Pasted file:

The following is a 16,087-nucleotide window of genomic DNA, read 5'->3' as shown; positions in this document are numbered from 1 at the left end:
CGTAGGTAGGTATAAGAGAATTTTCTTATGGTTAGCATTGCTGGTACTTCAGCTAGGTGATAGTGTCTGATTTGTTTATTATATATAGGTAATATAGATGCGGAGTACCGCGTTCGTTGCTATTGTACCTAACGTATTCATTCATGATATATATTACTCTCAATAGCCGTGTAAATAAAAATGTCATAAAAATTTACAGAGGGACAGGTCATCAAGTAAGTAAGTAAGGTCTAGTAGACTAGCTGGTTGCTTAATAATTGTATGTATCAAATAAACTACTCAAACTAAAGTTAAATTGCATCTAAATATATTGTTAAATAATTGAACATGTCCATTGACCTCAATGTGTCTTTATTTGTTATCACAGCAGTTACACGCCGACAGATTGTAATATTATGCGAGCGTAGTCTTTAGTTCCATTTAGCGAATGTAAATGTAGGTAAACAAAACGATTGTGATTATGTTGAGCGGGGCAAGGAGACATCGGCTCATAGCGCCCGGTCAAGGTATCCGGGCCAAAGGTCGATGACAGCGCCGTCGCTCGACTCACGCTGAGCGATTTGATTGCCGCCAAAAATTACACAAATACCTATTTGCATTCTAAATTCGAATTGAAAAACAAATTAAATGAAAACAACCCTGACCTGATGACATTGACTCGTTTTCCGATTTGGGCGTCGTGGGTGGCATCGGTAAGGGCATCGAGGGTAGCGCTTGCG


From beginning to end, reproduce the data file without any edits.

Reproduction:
The following is a 16,087-nucleotide window of genomic DNA, read 5'->3' as shown; positions in this document are numbered from 1 at the left end:
CGTAGGTAGGTATAAGAGAATTTTCTTATGGTTAGCATTGCTGGTACTTCAGCTAGGTGATAGTGTCTGATTTGTTTATTATATATAGGTAATATAGATGCGGAGTACCGCGTTCGTTGCTATTGTACCTAACGTATTCATTCATGATATATATTACTCTCAATAGCCGTGTAAATAAAAATGTCATAAAAATTTACAGAGGGACAGGTCATCAAGTAAGTAAGTAAGGTCTAGTAGACTAGCTGGTTGCTTAATAATTGTATGTATCAAATAAACTACTCAAACTAAAGTTAAATTGCATCTAAATATATTGTTAAATAATTGAACATGTCCATTGACCTCAATGTGTCTTTATTTGTTATCACAGCAGTTACACGCCGACAGATTGTAATATTATGCGAGCGTAGTCTTTAGTTCCATTTAGCGAATGTAAATGTAGGTAAACAAAACGATTGTGATTATGTTGAGCGGGGCAAGGAGACATCGGCTCATAGCGCCCGGTCAAGGTATCCGGGCCAAAGGTCGATGACAGCGCCGTCGCTCGACTCACGCTGAGCGATTTGATTGCCGCCAAAAATTACACAAATACCTATTTGCATTCTAAATTCGAATTGAAAAACAAATTAAATGAAAACAACCCTGACCTGATGACATTGACTCGTTTTCCGATTTGGGCGTCGTGGGTGGCATCGGTAAGGGCATCGAGGGTAGCGCTTGCG